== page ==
I still tzhink.. for the people who never think of importing.. price stability is something nice to live with. Although on the first look it seems like Europeans are ripped off!
     
  13. kedest

    kedest GBAtemp Psycho!

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    Again, that's only when you compare it. It's only the falling dollar which makes it seem like USA is so cheap. But that's only for people importing from the US. But to Amercians 50 dollar is 50 dollar. To Americans it feels like they're spending about the same as a European buying the game in Europe and paying 50 euro for it.
     
  14. Bob Evil
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    Bob Evil The Department of Home-Made Insecurity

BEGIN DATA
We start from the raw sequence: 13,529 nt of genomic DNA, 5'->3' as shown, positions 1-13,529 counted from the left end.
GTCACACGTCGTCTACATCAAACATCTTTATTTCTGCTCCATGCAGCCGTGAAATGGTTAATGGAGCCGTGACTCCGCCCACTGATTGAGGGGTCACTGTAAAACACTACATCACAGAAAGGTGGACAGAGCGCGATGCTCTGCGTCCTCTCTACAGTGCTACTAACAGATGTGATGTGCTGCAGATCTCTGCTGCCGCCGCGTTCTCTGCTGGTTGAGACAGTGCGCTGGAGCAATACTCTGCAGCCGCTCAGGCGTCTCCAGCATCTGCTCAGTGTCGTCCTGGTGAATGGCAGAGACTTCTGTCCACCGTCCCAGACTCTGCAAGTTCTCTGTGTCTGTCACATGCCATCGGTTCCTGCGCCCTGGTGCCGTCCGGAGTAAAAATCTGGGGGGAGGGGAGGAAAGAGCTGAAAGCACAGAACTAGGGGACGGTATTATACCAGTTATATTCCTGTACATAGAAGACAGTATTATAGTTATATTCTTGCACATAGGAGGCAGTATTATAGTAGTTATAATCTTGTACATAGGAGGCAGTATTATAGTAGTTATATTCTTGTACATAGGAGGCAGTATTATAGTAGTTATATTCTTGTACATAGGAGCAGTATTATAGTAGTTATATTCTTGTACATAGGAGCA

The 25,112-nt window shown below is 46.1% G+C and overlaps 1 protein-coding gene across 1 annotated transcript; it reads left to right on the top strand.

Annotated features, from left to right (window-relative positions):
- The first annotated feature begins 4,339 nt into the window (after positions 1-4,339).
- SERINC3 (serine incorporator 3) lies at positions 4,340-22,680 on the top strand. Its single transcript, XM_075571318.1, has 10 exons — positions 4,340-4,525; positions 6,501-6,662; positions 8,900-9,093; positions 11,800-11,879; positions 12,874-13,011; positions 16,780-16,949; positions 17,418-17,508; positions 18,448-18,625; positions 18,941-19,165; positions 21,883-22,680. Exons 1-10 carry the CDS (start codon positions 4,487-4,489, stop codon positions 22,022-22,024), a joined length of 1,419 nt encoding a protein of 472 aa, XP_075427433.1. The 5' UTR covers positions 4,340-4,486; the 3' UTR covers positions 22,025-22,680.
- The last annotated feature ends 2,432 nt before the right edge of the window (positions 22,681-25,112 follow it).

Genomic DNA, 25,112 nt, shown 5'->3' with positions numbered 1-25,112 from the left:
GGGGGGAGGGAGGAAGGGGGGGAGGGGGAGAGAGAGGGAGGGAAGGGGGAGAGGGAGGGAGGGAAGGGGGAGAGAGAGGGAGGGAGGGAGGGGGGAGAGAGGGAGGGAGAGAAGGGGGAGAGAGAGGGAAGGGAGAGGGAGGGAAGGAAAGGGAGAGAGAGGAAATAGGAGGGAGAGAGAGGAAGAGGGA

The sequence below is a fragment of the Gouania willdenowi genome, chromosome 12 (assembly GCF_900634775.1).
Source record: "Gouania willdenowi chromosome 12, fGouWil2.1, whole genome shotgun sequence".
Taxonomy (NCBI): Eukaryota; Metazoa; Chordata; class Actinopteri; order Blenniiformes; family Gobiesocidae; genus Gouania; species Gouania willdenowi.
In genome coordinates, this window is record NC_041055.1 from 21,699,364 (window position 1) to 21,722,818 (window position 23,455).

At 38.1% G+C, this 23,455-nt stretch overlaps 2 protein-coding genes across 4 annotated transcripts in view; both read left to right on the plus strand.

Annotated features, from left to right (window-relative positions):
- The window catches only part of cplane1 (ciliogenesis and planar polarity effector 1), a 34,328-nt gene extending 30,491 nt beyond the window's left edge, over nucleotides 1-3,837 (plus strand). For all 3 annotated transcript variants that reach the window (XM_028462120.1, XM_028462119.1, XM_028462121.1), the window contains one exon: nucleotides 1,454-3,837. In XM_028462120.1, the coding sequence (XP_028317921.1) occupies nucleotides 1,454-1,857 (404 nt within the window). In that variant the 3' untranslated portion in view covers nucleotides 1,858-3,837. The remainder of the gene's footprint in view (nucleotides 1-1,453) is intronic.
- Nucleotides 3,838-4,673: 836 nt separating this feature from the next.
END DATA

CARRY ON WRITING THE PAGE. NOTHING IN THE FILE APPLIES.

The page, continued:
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    No, that's not how it works. You are seeing numbers, not buying power. Comparison is the whole point. Because you are trying to remove comparison from the equation, you are unable to see the point.

    $50 dollars buys less than £50 or 50 euros ... so something that costs $50 dollars is 'cheaper' than something that costs £50.

    As an American, who lives in the UK, I know that when I go back to the States for visits, what my money can stretch to, and what it can't.

    We pay more for many things ... especially entertainments items ... than America does.
     
  15. gorillazfan1210

    gorillazfan1210 Member

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    But aren't all the economies in all of these places different? So games might be more expensive in Australia, but the average wage might be higher. I don't know if that's true, but I'm just wondering.

    Also, people in the UK; who actually buys games at full price? SHop around on the internet for the best deal.

    Also: gamestracker.com - game price search engine

    savygamer.blogspot.com - blog of good game deals